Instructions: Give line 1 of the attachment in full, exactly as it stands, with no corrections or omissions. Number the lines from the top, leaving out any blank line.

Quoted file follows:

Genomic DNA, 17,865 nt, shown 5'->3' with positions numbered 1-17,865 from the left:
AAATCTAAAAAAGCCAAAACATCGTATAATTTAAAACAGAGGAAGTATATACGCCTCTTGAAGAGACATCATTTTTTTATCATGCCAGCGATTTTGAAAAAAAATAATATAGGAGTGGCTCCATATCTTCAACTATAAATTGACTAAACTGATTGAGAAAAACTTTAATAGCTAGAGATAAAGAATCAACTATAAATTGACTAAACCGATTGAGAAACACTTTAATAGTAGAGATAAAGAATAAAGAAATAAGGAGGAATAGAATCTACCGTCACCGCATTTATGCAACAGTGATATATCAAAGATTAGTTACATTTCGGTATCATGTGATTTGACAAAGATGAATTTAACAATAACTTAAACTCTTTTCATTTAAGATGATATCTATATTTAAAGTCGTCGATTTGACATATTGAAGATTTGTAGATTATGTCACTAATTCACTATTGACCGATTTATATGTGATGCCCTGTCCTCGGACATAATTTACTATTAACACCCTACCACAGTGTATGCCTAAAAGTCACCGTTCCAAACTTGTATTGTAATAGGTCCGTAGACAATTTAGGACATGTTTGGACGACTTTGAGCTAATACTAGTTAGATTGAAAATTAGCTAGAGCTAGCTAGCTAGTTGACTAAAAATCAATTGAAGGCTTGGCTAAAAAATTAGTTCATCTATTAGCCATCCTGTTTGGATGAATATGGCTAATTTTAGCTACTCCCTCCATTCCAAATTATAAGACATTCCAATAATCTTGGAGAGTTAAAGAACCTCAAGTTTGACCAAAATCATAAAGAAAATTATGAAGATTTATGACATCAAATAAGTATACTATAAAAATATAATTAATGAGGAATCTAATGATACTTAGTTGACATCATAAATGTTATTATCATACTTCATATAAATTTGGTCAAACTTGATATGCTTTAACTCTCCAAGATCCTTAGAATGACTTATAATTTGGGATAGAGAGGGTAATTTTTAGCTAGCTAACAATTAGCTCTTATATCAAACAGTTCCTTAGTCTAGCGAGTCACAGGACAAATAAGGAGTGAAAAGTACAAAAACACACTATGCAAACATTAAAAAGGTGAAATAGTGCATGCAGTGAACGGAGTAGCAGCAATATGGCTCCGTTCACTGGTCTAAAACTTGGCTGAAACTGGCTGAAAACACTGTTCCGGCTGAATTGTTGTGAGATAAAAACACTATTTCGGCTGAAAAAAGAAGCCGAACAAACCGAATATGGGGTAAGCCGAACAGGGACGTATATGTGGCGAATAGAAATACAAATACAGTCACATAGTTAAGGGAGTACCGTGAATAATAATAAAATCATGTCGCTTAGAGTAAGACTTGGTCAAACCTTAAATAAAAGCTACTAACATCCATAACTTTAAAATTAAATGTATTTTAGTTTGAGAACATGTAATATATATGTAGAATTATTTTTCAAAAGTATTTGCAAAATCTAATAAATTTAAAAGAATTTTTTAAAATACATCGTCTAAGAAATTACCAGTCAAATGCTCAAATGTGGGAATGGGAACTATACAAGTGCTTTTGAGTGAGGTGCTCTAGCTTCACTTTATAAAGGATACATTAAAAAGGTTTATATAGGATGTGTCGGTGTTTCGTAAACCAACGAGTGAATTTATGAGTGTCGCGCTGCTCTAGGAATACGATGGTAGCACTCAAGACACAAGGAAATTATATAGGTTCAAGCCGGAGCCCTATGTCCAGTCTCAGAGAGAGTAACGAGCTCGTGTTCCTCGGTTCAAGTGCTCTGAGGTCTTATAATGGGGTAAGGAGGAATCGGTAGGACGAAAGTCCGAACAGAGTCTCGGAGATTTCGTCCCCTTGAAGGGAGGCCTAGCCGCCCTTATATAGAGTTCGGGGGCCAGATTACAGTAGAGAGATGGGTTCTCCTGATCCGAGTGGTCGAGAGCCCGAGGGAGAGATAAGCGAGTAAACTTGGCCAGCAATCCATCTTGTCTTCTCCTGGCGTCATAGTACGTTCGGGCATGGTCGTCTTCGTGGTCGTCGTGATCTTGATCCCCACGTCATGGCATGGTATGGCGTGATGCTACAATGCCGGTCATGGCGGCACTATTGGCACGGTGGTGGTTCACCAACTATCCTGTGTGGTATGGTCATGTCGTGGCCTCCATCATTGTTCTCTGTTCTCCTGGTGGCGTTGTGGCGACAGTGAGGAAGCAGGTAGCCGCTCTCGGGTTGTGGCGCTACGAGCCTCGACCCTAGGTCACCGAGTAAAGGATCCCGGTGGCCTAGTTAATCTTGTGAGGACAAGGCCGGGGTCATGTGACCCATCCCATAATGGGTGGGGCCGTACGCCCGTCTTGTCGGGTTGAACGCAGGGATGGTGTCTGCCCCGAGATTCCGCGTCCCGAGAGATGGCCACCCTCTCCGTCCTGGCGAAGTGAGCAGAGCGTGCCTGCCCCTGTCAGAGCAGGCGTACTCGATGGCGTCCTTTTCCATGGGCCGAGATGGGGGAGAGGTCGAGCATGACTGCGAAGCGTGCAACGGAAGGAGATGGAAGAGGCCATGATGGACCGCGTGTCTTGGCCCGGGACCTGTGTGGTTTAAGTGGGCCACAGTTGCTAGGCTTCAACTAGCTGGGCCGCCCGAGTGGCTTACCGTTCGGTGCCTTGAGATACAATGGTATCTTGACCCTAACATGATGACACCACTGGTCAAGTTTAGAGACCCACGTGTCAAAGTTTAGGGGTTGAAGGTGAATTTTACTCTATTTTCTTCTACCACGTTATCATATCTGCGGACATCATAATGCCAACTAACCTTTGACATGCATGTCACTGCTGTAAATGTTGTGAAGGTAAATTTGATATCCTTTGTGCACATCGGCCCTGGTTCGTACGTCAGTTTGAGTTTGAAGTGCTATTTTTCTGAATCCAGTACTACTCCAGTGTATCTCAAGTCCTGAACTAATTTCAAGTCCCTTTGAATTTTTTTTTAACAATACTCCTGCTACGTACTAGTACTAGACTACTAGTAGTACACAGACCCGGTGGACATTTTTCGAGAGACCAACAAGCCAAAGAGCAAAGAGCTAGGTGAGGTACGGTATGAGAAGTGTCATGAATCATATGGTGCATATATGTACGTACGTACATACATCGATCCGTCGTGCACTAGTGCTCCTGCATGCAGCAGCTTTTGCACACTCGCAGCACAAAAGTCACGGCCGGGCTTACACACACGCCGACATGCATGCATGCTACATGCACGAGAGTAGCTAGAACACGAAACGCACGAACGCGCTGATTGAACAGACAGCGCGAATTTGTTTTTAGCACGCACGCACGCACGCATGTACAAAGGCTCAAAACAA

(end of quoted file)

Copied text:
Genomic DNA, 17,865 nt, shown 5'->3' with positions numbered 1-17,865 from the left: